Improving the Reach Out and Read Program at a Student-Run Free Clinic for Homeless Women and Children
Background: We evaluated the Reach Out and Read program in a student-run clinic serving homeless women and children. Objectives were to improve documentation of book delivery and provision of anticipatory guidance in electronic health records (EHRs) and determine changes in student managers’ knowledge, attitudes, and practices towards pediatric literacy.
Methods: We evaluated eligible pediatric visits (N=201) and compared the number of books distributed to patients documented on paper to those documented in SOAP notes, which provides a clinic visit summary in EHRs. Student managers received didactic trainings on pediatric literacy, documentation skills, and ways to train volunteers. Student managers were trained to document that a book was provided to the patient, identify which book was provided, and specify that anticipatory guidance about reading was given to the parent in the SOAP note. Student managers were advised to train other student volunteers in this skill. Pediatric literacy knowledge and attitudes were evaluated before and three months after didactic training. Practice behaviors were evaluated after training. SOAP notes were evaluated six months later to determine improvements.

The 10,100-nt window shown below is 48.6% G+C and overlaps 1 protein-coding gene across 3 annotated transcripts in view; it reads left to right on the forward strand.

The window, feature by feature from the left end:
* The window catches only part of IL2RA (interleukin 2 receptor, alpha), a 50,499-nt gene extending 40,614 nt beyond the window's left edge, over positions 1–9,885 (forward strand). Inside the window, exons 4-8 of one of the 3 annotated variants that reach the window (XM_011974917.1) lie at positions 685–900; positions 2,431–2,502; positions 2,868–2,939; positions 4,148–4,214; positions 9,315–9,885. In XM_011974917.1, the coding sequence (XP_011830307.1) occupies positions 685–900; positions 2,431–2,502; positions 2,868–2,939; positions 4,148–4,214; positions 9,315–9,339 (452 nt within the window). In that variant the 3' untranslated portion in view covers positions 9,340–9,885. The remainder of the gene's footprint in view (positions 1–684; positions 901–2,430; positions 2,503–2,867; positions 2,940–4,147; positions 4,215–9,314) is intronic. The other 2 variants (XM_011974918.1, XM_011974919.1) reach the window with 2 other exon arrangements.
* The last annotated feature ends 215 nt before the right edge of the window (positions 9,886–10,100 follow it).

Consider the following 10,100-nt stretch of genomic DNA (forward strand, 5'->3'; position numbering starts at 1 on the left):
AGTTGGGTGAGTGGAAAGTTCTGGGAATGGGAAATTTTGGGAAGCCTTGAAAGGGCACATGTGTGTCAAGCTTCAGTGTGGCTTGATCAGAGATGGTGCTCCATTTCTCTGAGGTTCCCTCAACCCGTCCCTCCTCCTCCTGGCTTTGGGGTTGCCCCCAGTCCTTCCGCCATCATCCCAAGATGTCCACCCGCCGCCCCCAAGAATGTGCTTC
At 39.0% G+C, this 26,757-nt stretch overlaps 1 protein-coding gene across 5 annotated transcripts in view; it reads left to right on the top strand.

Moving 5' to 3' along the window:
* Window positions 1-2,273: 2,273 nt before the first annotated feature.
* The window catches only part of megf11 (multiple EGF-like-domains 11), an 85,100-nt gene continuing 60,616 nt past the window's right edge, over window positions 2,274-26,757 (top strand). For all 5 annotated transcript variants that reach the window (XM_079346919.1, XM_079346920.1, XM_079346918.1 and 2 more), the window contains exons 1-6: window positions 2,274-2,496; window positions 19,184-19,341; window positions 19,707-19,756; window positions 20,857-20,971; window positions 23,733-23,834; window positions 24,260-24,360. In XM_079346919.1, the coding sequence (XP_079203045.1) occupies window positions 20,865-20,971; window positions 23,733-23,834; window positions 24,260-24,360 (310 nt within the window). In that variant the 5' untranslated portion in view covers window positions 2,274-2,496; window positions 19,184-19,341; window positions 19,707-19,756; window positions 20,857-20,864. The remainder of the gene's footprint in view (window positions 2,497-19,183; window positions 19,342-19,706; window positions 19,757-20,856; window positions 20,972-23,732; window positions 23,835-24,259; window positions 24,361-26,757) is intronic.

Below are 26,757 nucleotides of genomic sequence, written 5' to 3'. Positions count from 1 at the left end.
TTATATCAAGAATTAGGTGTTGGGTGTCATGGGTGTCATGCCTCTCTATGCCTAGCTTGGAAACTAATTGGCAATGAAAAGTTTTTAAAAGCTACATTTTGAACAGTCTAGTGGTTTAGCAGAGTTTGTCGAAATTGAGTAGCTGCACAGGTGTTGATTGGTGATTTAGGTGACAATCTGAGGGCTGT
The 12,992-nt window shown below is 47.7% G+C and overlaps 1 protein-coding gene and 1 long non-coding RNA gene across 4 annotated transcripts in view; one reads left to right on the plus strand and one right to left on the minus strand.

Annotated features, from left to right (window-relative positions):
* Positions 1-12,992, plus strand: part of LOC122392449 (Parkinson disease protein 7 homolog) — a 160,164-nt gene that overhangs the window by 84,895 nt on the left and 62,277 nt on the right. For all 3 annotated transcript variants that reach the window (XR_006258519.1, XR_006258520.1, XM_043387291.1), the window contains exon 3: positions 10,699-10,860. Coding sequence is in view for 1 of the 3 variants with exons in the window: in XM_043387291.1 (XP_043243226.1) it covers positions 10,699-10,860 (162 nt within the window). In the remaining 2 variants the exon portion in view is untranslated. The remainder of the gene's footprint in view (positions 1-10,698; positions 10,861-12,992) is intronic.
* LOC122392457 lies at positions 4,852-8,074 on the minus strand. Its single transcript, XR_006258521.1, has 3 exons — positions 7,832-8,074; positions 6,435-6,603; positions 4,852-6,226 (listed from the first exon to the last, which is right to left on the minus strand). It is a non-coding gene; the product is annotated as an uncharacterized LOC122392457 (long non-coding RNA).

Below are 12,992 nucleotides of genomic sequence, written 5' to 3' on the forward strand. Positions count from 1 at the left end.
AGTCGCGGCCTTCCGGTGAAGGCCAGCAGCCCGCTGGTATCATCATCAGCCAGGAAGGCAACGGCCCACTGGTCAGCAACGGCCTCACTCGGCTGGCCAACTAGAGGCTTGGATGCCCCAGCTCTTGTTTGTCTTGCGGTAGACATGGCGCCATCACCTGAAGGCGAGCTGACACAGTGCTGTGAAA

Results: Documentation of book delivery in SOAP notes increased (12.5-77.8%) after didactic training (p<0.001). Significant improvements in students’ literacy knowledge were found (p=0.0201). Most students (67%) practiced reading aloud to patients and asked parents to demonstrate reading. After training, all SOAP notes included the name of the book and that anticipatory guidance was provided.
Conclusions: Our results emphasize that training can be effective at improving student managers’ knowledge, attitudes, practices, and documentation skills in student-run clinics.
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